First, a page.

In the summer of 2018, we will launch a new website/shop with lots of inspiration in hair, beauty and beyond, with international shipping on many of the niche brands in our portfolio. We also have many exclusive offers for professionals on www.barnholdts.com

(image via Cim Mahony)

Where does your inspiration come from?

My Inspiration comes from many places, but often not the obvious ones. I have a very extensive library of books at my studio in Copenhagen, which I have always thought of as a source of inspiration. In later years, though, I have actually found that books, gallery visits, movies and other things that I have sought out directly for inspiration, are more general knowledge forming tools, used as reference points.

True inspiration that materializes into creation is often much more spontaneous, sparked by collaboration with other people or from unexpected experiences of the senses. Textures, colors and smells often ignite productive or creative thoughts.

 

(image via Cim Mahony)

What are your favorite instagram accounts to follow?

It really varies so much, but I always like staying on top with news from @bof. Right now, I enjoy posts from @pleasuregardenmagazine and @luncheonmagazine.

(image via Cim Mahony)

Tell us about your design studio.

In addition to doing Session work and our distribution company, we also run a small exclusive Salon in Copenhagen, called Studio Cim Mahony. Five years ago we were on the lookout for a new showroom and office and we found this very run down beautiful 2nd floor apartment with the most incredible light streaming through the windows, in our absolute favorite spot in town.

From then on, we also decided to create a hair studio in this very private setting. We worked for over two years on the renovation of the 2800 sq. ft. apartment, doing all the design ourselves. Because of this, today we go to work in a space where every square inch feels like a part of us, which is a great and comforting space to create from.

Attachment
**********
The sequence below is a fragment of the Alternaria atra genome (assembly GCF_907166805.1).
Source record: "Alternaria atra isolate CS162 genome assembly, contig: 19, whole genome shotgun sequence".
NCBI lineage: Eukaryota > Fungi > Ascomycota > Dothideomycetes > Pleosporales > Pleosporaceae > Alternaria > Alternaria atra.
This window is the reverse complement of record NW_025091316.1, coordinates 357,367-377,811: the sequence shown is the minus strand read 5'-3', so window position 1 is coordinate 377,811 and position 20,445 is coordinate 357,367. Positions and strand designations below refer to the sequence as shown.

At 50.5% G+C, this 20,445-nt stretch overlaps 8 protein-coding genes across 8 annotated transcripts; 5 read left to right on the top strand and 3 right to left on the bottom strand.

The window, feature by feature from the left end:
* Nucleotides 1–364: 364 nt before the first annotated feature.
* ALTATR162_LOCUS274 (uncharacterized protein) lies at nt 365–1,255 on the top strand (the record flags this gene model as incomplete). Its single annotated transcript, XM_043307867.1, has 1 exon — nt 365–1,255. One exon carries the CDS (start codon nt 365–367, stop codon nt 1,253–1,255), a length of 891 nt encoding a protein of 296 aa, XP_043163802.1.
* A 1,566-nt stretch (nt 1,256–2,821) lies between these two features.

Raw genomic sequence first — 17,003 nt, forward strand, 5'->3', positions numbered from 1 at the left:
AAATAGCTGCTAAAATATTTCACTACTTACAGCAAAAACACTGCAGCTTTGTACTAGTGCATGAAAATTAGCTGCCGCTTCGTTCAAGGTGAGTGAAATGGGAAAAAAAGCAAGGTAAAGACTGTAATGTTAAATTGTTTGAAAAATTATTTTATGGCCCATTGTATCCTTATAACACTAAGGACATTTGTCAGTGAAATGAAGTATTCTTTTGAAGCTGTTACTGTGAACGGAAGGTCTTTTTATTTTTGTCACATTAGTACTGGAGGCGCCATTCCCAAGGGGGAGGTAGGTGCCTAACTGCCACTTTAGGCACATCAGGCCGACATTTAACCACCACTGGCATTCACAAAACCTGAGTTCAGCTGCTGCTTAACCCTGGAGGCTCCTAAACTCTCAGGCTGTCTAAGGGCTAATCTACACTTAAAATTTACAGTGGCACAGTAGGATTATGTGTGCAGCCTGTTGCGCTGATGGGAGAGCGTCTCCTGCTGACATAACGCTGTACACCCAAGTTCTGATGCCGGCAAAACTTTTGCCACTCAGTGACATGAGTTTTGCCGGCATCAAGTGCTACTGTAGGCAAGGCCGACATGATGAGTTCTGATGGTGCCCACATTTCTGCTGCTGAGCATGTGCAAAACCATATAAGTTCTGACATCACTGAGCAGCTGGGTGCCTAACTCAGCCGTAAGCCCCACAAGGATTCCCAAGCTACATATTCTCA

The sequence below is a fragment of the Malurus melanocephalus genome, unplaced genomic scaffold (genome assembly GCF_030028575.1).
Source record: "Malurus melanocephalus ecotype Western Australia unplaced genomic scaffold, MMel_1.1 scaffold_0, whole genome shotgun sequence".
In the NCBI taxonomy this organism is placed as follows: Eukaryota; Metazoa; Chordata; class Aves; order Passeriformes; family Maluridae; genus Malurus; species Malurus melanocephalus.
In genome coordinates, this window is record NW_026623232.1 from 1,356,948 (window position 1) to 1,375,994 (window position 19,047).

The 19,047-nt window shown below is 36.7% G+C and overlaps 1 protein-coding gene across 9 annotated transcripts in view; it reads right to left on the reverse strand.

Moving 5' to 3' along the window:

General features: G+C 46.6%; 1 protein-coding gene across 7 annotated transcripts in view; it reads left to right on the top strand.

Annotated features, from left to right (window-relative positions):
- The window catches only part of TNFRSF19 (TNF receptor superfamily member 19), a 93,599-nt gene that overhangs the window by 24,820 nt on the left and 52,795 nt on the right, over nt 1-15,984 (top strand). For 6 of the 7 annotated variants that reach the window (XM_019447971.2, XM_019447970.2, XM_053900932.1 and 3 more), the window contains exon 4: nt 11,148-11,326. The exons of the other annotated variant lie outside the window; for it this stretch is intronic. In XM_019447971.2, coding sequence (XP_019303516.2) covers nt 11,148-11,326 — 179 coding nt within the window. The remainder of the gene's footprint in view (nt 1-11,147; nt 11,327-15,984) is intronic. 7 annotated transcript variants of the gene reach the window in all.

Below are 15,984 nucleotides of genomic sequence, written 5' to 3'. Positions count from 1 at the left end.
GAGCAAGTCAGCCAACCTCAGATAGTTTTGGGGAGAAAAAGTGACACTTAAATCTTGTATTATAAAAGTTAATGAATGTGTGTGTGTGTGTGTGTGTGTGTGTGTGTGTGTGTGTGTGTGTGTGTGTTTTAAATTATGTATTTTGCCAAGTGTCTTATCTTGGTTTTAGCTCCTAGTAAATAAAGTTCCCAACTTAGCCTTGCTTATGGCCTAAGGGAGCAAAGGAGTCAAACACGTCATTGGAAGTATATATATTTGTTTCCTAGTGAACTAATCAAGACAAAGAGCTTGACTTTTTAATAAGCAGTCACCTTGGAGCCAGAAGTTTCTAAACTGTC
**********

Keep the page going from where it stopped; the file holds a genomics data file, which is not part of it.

It is very much decorated like we would our own home. In total, there is 1800 sq. ft. allocated to a salon space, with only 4 styling positions. This creates a very intimate and private atmosphere between client and hairstylist. We also have a room designed for our education events, where we can host an audience of fifteen in a very bespoke learning environment. We have taken a more mindful approach, creating a hairdressing experience where you are with your stylist from beginning to end. We don’t have assistants and the stylists never have more than one client in the chair at any given time.

(image via Cim Mahony)

For me it was important to work on a new level of luxury and client relation, while keeping a relaxed and calm energy. We combine luxury with organic products from Less is More Organic.Our color choice is Inoa and Platinium from L’Oreal Professionel, which is free from PPD and Ammonia, minimizing any airborne risk. Starting this spring we are also working with their new 100% natural color system, Botanea.

 

We always aim to work from our philosophy, which centers on enhancement. This means that we asses the natural state of the hair, combined with the character of the client and instead of covering anything up, we try to enhance what is already there. I am so incredibly grateful for all the interest our little studio has attracted from around the world and the clients pouring in from so many places—I would never have dared to dream about that kind of attention.

After 20 years of not having a home to put down my work kit, it feels fantastic to finally have a place to reflect my identity as well as a workshop to prep and create new ideas. All the years doing education and seminars for fellow hairdressers, there was always that little (or sometimes a lot J) of compromise in being under someone else’s banner. Here, I can finally deliver my own vision in full.

 

 

Looking for more salon-spo? Check out our top salons in Willamsburg HERE.